Description This application is a continuation of application Ser. No. 09/790,281, filed Feb. 22, 2001, now U.S. Pat. No. 6,618,739, which was itself a continuation of application Ser. No. 09/460,262, filed Dec. 13, 1999, now U.S. Pat. No. 6,209,013, which was itself a continuation of application Ser. No. 08/748,854, filed Nov. 14, 1996, now U.S. Pat. No. 6,018,755. The entirety of each is incorporated herein by reference. 1. Field of the Invention This invention relates to software implementations of discrete-time filters, and in particular to software implementations of a Finite Impulse Response (FIR) filter on a general purpose processor. 2. Description of the Relevant Art Traditional implementations of discrete-time filters for signal processing applications have used a custom Digital Signal Processor (DSP) instruction to implement an N-tap filter. Such a DSP instruction is executed to perform a multiply-accumulate operation and to shift the delay line in a single cycle (assuming the delay line is entirely in zero-wait state memory or on-chip). For example, on a TI320C50 DSP, a finite impulse response (FIR) filter is implemented by successive evaluations of an MACD instruction, each evaluation computing an element, y Unfortunately, for many portable device applications such as Personal Digital Assistants (PDAs), portable computers, and cellular phones, power consumption, battery life, and overall mass are important design figures of merit. In addition, very small part counts are desirable for extremely-small, low-cost consumer devices. Signal processing capabilities are desirable in many such portable device applications, for example to provide a modem or other communications interface, for speech recognition, etc. However, traditional DSP implementations of such signal processing capabilities create increased power demands, increase part counts, and because of the power consumption of a discrete DSP, typically require larger heavier batteries. An efficient implementation of a Finite Impulse Response (FIR) filter on a general purpose processor allows a discrete Digital Signal Processor (DSP), together with the cost, size, weight, and power implications thereof, to be eliminated in device configurations (such as communications device configurations) requiring signal processing functionality and digital filter structures. In particular, an efficient implementation of an FIR in accordance with the present invention allows a single general purpose processor (e.g., any of a variety of processors including MIPS R3000, R4000, and R5000 processors, processors conforming to the Sparc, PowerPC, Alpha, PA-RISC, or x86 processor architectures, etc.) to execute instructions encoded in a machine readable media to provide not only application-level functionality, but also the underlying signal processing functionality and digital filter structures for a communications device implementation. Of course, multiprocessor embodiments (i.e., embodiments including multiple general-purpose processors) which similarly eliminate a DSP are also possible. In one embodiment in accordance with the present invention, an FIR filter implementation on a general purpose processor provides digital filter structures for a software implementation of a V.34 modem without use of a DSP. In general, a general purpose processor provides an instruction set architecture for loading data to and storing data from general purpose registers, for performing logical and scalar arithmetic operations on such data, and providing instruction sequence control. Application programs, as well as operating systems and device drivers, are typically executed on such a general purpose processor. In contrast, a digital signal processor is optimized for vector operations on vector data, typically residing in large memory arrays or special purpose register blocks, and is not well suited to the demands of application programs or operating system implementations. Instead, a digital signal processor typically provides a vector multiply-accumulate operation which exploits highly-optimized vector addressing facilities. In contrast, a general purpose processor provides neither a vector multiply-accumulate operation nor vector addressing facilities necessary for computing a y It has been discovered that a Finite Impulse Response (FIR) filter can be implemented in software on a general purpose processor in a manner which reduces the number of memory accesses. In particular, an efficient implementation for a general purpose processor having a substantial number of registers includes inner and outer loop code which together make The present invention may be better understood, and its numerous objects, features, and advantages made apparent to persons of ordinary skill in the art by referencing the accompanying drawings. The use of the same reference symbols in different drawings indicates similar or identical items. An N-tap filter implemented as software for execution on a general purpose processor computes each output vector element using 2N reads from memory to processor registers, N multiply-accumulates, and one write to memory. To calculate K elements, such an N-tap filter implementation includes K(2N+1) memory accesses and KN multiply-accumulates. For each multiply-accumulate, more than two memory accesses are required. In contrast, an improved software implementation of the N-tap filter reduces the number of memory accesses. Referring to Coefficient registers For an embodiment wherein L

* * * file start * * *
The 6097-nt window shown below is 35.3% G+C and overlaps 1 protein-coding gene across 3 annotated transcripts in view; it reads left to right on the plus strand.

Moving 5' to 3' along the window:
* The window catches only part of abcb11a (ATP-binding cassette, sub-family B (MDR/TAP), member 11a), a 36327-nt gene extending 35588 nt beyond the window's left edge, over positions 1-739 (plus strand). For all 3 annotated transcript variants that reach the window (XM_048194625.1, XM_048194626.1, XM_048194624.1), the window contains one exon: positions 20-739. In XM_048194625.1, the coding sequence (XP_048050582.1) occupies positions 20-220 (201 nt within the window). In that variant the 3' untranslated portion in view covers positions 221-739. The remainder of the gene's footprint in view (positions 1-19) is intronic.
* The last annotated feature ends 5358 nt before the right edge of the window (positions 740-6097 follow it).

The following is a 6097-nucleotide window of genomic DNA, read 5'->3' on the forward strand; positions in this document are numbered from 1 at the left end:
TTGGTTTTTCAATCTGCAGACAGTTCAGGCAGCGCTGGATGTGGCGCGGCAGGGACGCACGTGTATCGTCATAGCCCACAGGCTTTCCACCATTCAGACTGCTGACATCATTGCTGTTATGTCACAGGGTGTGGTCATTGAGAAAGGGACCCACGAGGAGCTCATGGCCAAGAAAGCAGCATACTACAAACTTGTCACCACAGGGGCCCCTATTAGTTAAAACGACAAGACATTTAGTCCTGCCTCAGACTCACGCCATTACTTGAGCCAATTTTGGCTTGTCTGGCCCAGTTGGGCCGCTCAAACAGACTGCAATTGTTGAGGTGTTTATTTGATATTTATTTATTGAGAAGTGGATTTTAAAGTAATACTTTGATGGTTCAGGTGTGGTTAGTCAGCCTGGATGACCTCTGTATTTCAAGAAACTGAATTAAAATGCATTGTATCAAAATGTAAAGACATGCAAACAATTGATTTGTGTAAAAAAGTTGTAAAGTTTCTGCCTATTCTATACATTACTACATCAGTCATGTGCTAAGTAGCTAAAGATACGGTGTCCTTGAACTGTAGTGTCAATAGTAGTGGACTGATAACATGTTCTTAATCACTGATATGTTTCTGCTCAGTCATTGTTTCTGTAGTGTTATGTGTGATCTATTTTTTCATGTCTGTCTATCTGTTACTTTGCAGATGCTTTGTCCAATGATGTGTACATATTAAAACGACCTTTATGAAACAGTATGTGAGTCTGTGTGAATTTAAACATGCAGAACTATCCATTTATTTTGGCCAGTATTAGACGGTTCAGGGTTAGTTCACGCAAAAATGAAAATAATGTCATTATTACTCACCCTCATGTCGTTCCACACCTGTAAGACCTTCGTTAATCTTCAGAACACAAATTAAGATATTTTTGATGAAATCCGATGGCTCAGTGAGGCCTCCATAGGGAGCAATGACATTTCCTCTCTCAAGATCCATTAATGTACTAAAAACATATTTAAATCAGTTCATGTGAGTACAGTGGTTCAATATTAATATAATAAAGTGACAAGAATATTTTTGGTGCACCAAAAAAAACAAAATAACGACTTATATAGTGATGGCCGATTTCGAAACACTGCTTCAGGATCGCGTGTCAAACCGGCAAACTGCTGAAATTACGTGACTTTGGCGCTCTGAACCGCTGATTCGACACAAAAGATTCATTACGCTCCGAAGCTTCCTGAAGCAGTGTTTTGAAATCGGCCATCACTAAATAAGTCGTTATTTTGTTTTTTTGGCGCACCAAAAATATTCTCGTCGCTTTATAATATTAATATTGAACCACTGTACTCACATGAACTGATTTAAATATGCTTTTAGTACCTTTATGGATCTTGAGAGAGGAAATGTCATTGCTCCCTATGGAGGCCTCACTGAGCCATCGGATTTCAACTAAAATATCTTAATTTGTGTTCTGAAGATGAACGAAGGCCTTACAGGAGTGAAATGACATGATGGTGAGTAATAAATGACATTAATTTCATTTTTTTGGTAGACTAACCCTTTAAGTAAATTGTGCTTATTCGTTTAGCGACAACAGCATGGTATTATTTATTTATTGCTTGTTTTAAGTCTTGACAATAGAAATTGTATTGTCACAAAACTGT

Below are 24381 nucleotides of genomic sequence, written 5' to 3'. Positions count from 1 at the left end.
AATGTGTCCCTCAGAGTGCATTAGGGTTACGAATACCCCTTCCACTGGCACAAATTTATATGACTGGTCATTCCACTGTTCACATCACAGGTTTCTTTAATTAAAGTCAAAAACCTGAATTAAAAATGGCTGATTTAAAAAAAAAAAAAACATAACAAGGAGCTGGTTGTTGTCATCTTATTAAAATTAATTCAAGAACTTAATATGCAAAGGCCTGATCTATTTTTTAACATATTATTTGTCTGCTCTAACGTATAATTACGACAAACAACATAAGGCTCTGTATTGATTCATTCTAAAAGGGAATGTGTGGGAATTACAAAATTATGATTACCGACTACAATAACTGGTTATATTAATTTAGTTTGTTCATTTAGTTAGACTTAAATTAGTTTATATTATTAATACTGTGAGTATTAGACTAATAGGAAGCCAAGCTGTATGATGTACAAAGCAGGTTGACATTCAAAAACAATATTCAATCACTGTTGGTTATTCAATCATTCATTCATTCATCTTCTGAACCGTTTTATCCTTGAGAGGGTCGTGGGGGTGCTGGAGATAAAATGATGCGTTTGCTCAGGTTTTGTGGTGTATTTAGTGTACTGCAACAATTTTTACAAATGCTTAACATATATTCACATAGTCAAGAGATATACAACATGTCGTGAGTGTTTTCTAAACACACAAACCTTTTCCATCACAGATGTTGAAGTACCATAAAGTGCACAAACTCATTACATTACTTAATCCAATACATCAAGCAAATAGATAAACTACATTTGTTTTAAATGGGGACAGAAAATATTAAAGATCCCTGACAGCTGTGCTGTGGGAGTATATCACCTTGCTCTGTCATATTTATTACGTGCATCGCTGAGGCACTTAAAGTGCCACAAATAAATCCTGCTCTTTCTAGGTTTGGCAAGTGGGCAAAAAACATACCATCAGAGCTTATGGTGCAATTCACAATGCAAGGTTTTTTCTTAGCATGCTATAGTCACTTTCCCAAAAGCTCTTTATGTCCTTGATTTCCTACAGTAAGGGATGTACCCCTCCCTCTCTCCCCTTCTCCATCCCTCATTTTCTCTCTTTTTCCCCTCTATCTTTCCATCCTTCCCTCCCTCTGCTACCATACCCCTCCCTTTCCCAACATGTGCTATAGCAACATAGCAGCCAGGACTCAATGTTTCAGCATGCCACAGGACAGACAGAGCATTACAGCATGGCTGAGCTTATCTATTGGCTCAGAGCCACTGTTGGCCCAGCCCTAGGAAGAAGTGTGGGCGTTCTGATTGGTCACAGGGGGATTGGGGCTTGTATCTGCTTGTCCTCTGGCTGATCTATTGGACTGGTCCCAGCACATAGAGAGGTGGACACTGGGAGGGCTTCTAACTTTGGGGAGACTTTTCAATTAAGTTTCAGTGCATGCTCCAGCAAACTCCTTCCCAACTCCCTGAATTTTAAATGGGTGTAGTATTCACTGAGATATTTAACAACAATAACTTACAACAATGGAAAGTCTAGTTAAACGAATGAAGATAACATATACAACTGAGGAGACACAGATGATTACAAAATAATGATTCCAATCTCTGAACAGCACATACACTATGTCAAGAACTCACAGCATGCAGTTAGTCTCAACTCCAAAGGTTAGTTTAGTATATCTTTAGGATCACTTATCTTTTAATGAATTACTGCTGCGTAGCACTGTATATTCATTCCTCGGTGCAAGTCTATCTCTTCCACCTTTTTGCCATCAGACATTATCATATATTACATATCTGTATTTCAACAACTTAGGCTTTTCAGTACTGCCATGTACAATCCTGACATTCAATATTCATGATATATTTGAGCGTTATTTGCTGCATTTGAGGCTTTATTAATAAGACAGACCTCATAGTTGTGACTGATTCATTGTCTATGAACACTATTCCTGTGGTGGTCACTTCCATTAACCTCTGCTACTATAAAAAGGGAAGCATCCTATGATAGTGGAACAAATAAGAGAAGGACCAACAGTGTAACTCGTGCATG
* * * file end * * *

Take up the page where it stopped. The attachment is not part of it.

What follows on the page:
A variety of source-code, assembly language, and machine language implementations consistent with the above pseudocode will be appreciated by persons of ordinary skill in the art. Alternative embodiments corresponding to different combinations of L _{1 }and L_{2 }values will also be appreciated by persons of ordinary skill in the art. Preferably, L_{1 }and L_{2 }are chosen so that the total number of general purpose registers allocated to storage of a partial input signal vector, a partial filter coefficient vector, and a partial output signal vector approaches the number of available general purpose registers on a general purpose processor. In an embodiment for execution on a Reduced Instruction Set Computer (RISC) processor providing overlapping register sets, L_{1 }and L_{2 }are preferably chosen so that the total number of general purpose registers allocated to storage of the partial input signal, partial filter coefficient, and partial output signal vectors approaches the number of available general purpose registers in a register set.